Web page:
Schools and the Election Season

Schools and the Election Season
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by Joan Blades

In theory our education system was designed to give us an educated electorate. Yet somehow among eligible voters, 18 to 24 year olds are the least likely to vote.

Maybe one cause is a lack of political discussion in classrooms. And this absense is understandable, considering how hard it is for teachers to encourage talk about politics in the classroom without getting pushback. Parents don't want their children to be given biased information. Teachers don't want to offend anyone in the classroom, or create divisions among their students. Since we live in a world were we are increasingly seeing news only from either the left or right and our society seems to be more and more divided on political issues, what is a teacher to do?

Good news. Teachers now have tools so they and their students can talk about politics, making sure that all sides are covered and that everyone is respected. Take a look at the new "Elections and Relationships" program by AllSides for Schools, created by in partnership with Living Room Conversations. It provides a smorgasbord of online tools, discussion guides, background materials and current news from multiple perspectives that teachers can integrate into their curriculum.

Kristin Montville of Rising Tide Charter School in Plymouth, Massachusetts has been using for two years, even before there was a formal AllSides for Schools program. "We look at media bias, personal bias, and cognitive bias - we use the news page to analyze different news sources' reporting of the same issues."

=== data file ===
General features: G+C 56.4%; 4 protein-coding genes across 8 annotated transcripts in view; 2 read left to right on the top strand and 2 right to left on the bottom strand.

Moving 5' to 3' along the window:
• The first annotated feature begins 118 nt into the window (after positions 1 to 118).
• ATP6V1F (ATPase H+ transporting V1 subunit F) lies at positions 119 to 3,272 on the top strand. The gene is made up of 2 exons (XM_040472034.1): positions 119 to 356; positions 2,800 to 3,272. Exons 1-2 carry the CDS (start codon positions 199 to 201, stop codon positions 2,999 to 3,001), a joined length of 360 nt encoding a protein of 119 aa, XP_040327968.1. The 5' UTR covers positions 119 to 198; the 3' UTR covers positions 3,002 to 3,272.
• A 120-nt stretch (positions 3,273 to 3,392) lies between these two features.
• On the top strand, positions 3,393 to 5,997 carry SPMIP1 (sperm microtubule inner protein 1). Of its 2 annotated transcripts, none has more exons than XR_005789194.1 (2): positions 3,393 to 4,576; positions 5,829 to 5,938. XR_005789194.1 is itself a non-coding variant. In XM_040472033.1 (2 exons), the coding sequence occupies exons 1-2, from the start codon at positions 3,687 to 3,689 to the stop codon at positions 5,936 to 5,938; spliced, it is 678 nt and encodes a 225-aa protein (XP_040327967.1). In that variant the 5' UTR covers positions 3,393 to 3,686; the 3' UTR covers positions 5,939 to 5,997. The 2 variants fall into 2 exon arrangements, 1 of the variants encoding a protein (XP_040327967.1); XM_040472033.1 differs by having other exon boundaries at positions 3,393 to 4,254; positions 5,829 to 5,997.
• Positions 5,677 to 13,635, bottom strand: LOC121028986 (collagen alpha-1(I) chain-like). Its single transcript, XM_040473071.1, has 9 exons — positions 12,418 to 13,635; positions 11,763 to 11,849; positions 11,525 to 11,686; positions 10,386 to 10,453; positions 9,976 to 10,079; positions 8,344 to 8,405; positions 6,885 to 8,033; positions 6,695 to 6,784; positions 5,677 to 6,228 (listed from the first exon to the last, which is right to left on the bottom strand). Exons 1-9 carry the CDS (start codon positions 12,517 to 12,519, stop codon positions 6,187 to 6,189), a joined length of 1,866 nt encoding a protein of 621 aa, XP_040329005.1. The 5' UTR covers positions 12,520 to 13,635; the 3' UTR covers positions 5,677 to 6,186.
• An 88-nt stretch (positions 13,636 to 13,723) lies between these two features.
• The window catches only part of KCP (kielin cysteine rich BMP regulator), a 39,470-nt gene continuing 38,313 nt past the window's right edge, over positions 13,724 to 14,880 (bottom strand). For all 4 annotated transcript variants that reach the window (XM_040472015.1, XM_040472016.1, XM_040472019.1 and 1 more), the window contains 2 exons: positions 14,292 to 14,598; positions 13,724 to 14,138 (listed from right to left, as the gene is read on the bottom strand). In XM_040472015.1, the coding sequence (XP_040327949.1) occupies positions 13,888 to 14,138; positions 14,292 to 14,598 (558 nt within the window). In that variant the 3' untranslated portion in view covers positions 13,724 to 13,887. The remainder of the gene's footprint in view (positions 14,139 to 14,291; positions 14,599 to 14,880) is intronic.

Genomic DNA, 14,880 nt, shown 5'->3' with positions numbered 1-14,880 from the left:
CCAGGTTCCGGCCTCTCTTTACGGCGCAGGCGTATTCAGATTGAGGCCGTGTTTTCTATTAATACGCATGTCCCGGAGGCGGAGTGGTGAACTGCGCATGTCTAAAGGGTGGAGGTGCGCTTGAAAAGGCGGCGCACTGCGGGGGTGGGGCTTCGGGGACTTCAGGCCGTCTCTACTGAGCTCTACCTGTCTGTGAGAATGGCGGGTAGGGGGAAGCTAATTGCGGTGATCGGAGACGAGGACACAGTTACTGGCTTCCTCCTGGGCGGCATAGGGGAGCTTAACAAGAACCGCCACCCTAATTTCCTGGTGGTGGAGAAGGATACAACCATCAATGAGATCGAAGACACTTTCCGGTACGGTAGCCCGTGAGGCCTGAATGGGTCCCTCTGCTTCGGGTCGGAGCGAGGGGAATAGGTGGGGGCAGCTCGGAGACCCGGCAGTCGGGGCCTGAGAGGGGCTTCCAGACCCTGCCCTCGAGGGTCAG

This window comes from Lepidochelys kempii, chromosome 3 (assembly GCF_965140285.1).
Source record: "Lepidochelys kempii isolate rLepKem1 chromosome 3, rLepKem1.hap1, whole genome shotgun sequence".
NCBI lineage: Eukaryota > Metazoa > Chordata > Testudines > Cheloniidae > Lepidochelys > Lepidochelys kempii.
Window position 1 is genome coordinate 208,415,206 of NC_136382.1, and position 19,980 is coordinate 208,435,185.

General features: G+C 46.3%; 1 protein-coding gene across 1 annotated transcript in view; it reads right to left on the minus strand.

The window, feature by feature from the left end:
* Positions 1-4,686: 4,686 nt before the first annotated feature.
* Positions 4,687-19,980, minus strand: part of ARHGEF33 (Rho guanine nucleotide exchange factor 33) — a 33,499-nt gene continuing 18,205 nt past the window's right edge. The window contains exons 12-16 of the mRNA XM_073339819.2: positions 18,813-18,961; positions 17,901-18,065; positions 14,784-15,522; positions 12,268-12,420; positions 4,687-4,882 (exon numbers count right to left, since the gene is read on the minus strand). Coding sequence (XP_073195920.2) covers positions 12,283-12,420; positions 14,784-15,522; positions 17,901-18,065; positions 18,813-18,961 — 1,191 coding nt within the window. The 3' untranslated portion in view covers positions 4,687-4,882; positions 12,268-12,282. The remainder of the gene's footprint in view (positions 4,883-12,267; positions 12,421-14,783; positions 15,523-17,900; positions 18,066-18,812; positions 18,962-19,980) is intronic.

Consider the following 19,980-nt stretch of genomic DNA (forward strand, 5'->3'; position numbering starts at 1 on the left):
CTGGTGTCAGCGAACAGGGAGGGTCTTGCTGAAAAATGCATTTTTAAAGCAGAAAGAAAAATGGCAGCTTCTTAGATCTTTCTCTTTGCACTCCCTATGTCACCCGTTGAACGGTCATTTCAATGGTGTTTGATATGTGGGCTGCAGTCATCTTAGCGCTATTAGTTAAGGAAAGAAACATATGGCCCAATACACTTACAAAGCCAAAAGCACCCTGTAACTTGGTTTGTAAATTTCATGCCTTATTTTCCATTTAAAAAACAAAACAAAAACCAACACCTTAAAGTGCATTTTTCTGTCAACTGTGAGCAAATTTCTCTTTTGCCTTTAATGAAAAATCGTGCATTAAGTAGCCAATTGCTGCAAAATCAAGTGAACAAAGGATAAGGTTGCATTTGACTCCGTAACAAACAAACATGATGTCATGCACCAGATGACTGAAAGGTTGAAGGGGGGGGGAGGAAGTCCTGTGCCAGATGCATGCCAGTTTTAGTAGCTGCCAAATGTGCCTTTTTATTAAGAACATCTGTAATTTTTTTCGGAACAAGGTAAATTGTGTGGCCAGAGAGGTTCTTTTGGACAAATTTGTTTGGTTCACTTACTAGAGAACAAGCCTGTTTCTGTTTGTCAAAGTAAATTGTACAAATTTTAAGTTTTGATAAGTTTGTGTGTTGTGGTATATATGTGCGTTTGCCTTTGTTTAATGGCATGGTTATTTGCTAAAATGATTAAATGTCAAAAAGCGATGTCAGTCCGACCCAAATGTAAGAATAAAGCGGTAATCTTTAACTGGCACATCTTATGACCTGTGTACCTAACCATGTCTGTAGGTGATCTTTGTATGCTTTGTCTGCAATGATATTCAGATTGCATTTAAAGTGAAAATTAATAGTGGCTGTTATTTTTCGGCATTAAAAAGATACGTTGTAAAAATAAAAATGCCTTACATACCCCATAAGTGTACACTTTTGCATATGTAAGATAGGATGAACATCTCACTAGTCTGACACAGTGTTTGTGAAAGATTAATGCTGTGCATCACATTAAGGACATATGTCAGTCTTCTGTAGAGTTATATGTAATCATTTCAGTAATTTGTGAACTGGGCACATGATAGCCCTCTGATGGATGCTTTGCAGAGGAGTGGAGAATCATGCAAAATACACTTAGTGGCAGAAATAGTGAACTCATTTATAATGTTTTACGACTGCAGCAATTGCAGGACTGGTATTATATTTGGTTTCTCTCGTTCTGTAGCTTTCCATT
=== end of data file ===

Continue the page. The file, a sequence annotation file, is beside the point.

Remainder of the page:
Providing materials that are balanced is not the only challenge, political exchange is increasingly negative and disrespectful. High school students are taught how to debate - identify two sides - and argue until a winner and loser are established. However, we know most issues have many shades of gray and that win/win solutions are more sustainable than win/lose. It is important that our children and our citizenry understand that win/lose debate is not necessarily the best way to have conversations about differences. The AllSides for Schools program guides students and teachers into conversations that allow for win/win.

When we teach children to engage in a respectful and thoughtful way we positively impact the quality of conversations and potential outcomes, and we support social emotional learning. They learn that differences need not divide us and that respectful discourse is a more effective way of engaging with others than positional thinking and debating. The consequences of learning these skills are far reaching -- from reducing bullying to laying the foundation for healthy relationships and learning to problem-solve using the creative tension of differences. AllSides for Schools starts by exploring the value of good relationships so that a foundation of respectful engagement allows for truly productive discussion of different points of view.

Science has established that feelings are more influential in decision making than facts. We also know that once people care about each other they hear things in a very different way. Grounding students in the power of respectful engagement and valuing differences sets them up with a refresher in relationship skills that will serve them well when working together in class and outside of class. These qualities will also prepare them to be the kind of voters and leaders our country needs.

Joan Blades is founding partner of Living Room Conversations, co-founder of & as well as co-author of The Custom-Fit Workplace: Choose When, Where and How to Work and Boost the Bottom Line & The Motherhood Manifesto. Joan and Living Room Conversations recently partnered with John Gable at AllSides to create and run AllSides for Schools.

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